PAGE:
Leukemia is a group of hematological malignancies (blood cancer).
There are 4 main types of leukemia: acute myeloid (AML), acute lymphoblastic (ALL), chronic myeloid (CML) and chronic lymphocytic (CLL).
Acute Lymphoblastic Leukemia is the most common type of leukemia in children.
Worldwide, it is estimated that more than a quarter of a million people are diagnosed and over 200,000 die from leukemia every year.
Every minute someone is diagnosed with blood cancer and every day blood cancer takes many precious lives.
Leukemia causes almost one-third of all cancer deaths in children under the age 15.
Although leukemia is the most common cancer in childhood, more than 9 in 10 cases are diagnosed in adults.
Incidence rates for all types of leukemia tend to be higher among males than among females.
A bone marrow transplant can save the lives of people battling leukemia, lymphoma, and other blood cancers.
Every year more than 10,000 men, women and children could benefit from a bone marrow transplant.
70% of patients in need of a bone marrow transplant do not have a matching donor in their family.
Only 3 out of 10 will receive the transplant that can save their live.
Young people 18-24 years old are bone marrow donors that are needed the most.
Leukemia is a malignancy (cancer) of blood cells. In leukemia, abnormal blood cells are produced in the bone marrow. Usually, leukemia involves the production of abnormal white blood cells -- the cells responsible for fighting infection. However, the abnormal cells in leukemia do not function in the same way as normal white blood cells. The leukemia cells continue to grow and divide, eventually crowding out the normal blood cells. The end result is that it becomes difficult for the body to fight infections, control bleeding, and transport oxygen.
The exact cause of leukemia is not known, but it is thought to involve a combination of genetic and environmental factors. Leukemia cells have acquired mutations in their DNA that cause them to grow abnormally and lose functions of typical white blood cells. Most cases of leukemia are not believed to be hereditary, but certain genetic mutations and conditions can be passed along to offspring that increase the chances of developing leukemia.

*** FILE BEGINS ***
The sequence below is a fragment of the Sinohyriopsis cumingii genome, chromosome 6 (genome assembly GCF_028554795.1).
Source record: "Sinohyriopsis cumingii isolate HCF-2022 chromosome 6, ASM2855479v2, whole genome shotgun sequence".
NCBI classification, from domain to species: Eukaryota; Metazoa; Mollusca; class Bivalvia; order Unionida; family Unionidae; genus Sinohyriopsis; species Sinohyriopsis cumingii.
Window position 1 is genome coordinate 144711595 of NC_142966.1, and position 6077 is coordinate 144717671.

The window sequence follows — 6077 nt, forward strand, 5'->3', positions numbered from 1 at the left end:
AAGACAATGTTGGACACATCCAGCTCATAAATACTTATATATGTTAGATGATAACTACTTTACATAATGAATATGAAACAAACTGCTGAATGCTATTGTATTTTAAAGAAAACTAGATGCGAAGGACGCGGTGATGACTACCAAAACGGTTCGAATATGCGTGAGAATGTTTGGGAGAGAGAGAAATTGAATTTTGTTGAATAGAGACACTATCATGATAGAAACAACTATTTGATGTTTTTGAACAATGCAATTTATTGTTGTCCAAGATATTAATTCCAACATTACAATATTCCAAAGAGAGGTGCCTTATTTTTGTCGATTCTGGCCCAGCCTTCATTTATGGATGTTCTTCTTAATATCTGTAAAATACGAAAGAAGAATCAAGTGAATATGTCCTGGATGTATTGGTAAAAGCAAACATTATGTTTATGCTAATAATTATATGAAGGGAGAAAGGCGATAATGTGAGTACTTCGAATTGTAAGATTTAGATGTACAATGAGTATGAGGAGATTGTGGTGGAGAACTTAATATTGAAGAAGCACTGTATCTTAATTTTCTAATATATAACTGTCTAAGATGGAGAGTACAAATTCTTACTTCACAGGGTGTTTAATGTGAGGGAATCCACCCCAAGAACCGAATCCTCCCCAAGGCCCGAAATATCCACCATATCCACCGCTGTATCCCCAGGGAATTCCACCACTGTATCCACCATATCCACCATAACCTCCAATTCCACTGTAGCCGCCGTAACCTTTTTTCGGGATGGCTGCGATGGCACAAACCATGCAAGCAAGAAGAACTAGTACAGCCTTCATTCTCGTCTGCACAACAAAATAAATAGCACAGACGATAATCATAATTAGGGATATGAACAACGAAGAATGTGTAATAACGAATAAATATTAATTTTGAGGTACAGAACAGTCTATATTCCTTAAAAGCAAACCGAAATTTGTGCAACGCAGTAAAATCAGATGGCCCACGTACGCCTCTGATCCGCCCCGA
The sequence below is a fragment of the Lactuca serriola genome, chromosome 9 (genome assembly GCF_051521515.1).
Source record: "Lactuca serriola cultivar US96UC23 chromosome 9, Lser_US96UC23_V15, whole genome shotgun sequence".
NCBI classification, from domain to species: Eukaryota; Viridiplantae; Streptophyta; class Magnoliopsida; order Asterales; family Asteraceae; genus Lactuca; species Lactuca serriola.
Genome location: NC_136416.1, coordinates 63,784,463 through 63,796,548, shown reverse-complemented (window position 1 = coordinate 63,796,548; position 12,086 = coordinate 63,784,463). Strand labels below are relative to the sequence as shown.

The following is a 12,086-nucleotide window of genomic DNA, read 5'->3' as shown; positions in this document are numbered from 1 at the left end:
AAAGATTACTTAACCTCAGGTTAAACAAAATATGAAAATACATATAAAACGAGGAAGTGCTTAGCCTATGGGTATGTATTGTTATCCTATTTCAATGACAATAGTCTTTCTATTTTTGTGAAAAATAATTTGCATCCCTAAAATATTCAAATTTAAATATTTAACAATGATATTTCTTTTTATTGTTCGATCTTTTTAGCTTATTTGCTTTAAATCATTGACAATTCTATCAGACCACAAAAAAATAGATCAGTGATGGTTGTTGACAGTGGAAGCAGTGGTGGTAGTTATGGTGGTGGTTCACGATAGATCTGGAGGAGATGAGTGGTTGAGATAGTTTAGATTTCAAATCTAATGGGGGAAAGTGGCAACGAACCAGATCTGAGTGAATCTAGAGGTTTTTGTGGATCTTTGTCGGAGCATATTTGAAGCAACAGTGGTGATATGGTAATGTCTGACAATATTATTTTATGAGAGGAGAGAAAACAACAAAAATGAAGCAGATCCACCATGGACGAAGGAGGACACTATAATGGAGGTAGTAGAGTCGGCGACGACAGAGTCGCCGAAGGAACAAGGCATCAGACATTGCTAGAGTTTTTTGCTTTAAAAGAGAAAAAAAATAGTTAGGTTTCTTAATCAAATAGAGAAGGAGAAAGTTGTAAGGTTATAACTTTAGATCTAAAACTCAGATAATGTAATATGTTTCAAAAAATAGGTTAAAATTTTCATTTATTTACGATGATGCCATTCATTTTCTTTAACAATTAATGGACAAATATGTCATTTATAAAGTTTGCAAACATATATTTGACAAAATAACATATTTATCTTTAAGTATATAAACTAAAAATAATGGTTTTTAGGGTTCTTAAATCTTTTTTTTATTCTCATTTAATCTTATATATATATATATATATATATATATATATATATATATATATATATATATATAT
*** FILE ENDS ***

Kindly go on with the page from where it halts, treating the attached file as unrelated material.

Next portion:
Exposure to radiation is known to increase the risk of developing AML, CML, or ALL. Increases in leukemia were observed in people surviving atomic bombs. Radiation therapy for cancer can also increase the risk of leukemia. Exposure to benzene, used commonly in the chemical industry, increases the risk of leukemia. Cigarette smoking is known to increase the risk of developing AML.
The symptoms and signs of leukemia depend upon the type of leukemia. Slow-growing or chronic leukemia may not cause any symptoms at the outset, while aggressive or rapidly growing leukemia may lead to severe symptoms. The symptoms of leukemia arise from a loss of function of the normal blood cells or from accumulation of the abnormal cells in the body. Signs and symptoms of leukemia typically include fevers, night sweats, swollen lymph nodes that are usually painless, feelings of fatigue, tiredness, easy bleeding or bruising, causing bluish or purplish patches on the skin or tiny red spots on the skin, or recurring nosebleeds, frequent infections, bone or joint pain and weight loss that is otherwise unexplained, or loss of appetite. If leukemia cells have infiltrated the brain, symptoms such as headaches, seizures, confusion, loss of muscle control, and vomiting can occur.
Physicians diagnose leukemia based on a medical history and a physical exam to look for signs of leukemia (lymph node enlargement, enlargement of spleen). The diagnosis of leukemia typically involves laboratory studies of a blood sample and of the the bone marrow. Abnormal numbers of blood cells may suggest a diagnosis of leukemia, and the blood sample may also be examined under the microscope to see if the cells appear abnormal. For a bone marrow aspirate, a long, thin needle is used to withdraw a sample of bone marrow from the hip bone, under local anesthesia. Cells from the blood and bone marrow are further tested if leukemia cells are present. These additional tests look for genetic alterations and expression of certain cell surface markers by the cancer cells (immunophenotyping). The results of these tests are used to help determine the precise classification of the leukemia and to decide on optimal treatment.
There are a number of different medical approaches to the treatment of leukemia. Treatment will typically depend upon the type of leukemia, the patient's age and health status, as well as whether or not the leukemia cells have spread to the cerebrospinal fluid. The genetic changes or specific characteristics of the leukemia cells as determined in the laboratory can also determine the type of treatment that may be most appropriate.
Treatments for leukemia include chemotherapy (major treatment modality for leukemia), radiation therapy, biological therapy, targeted therapy, and stem cell transplant. Combinations of these treatments may be used. Surgical removal of the spleen can be a part of treatment if the spleen is enlarged. Watchful waiting may be an option for some people with a chronic leukemia who do not have symptoms. This involves close monitoring of the disease so that treatment can begin when symptoms develop.